Georgia Tech offensive tackle Eason Fromayan has had his fill of football, so he made what some might call an unconventional choice.
After the Yellow Jackets play Kentucky in the TaxSlayer Bowl in Jacksonville, Florida, next week, Fromayan will hang up his helmet and shoulder pads with one year of eligibility remaining and start training to earn a spot on a NASCAR pit crew.
The transition feels natural to Fromayan, who has been an auto racing fan from childhood, rooting on Jeff Gordon (even dressing up like him for Halloween) and attending more races across the Southeast than he ever did football games.
Fromayan says there are a “whole lot of pictures of me wearing Jeff Gordon gear all around the house.”
As NASCAR pit crews have increasingly turned to athletes to fill their spots, the options have opened up for former football players. One NASCAR coach estimated former football players make up 35-40 percent of pit crews, and that number is growing. Fromayan compared the competition to earn a spot to recruiting and signing day, where racing teams hold combines and vie for the services of the best athletes available.
Fromayan understands he might have to start in the minor leagues so he can get in some quality reps, but the goal is to land on a Sprint Cup team. There are plenty of role models to turn to, from former NC State tight end Asa Watson to former Wake Forest linebacker Dion Williams -- the poster child for athletes-turned-crewmen.
At a race in Atlanta in 2015, Fromayan was walking in the pits. Williams noticed his Orange Bowl ring from the win over Mississippi State. The two started talking, and Williams told Fromayan about what he needed to do to work on a pit crew.
The idea was planted. In the meantime, Fromayan kept playing football and did an internship at the Atlanta Motorsports Park as a corner worker, where his job was to watch a specific area of the race to make sure there were no accidents and drivers were racing clean.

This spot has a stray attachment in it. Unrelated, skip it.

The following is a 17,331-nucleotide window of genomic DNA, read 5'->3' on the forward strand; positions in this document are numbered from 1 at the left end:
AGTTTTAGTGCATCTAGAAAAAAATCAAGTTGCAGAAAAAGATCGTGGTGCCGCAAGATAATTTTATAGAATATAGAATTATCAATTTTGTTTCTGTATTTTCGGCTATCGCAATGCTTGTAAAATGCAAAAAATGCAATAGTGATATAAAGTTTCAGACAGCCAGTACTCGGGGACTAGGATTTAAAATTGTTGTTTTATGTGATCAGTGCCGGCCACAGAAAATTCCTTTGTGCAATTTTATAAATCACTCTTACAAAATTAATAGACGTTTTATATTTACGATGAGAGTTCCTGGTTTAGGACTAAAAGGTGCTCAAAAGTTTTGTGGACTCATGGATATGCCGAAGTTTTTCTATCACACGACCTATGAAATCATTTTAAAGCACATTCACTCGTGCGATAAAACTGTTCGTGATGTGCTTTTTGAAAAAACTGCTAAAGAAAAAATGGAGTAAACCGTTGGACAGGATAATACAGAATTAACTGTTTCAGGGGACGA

With graduation looming, Fromayan decided to go for his NASCAR dream last month. As a Georgia Tech graduate, he could walk away feeling good about his decision even though he could have played for another season. Fromayan has started nine games in 2016 at both tackle spots, and would have returned as one of the most experienced players on the Jackets offensive line.
“I guess it’s unusual to cut a career early like that, but I’m graduated and everything,” Fromayan said. “We can end it on a high note. You never know what can happen coming up, so if there’s an opportunity to better my situation, it seems right to take it.”
Fromayan, at 6-foot-4 and 285 pounds, would qualify to be a gas man or jack man on the six-member pit crew. The combines that the potential crew members attend are similar to football combines, and include tests on the bench press and vertical jump as well as 40 times in addition to NASCAR-specific drills depending on the role you want (carrying tires, jacks or gas canisters, for example).
Georgia Tech quarterbacks/B-backs coach Bryan Cook and strength coach John Sisk have ties to NASCAR crew member coaches, so that also has helped Fromayan.
The goal after landing a job as a crewman is to save up enough money to be able to land on a team that races in the Rolex 24 Hours at Daytona, the official kickoff to the auto racing season in North America. If he is able to do that, Fromayan would be the first NASCAR pit crewman to drive a car in that race.
“It would be a heck of a story if it all works out,” Fromayan said. “It requires a lot of money, and a lot of dedication to do that, but hopefully through the pit crew it would be a unique way to accomplish that goal.”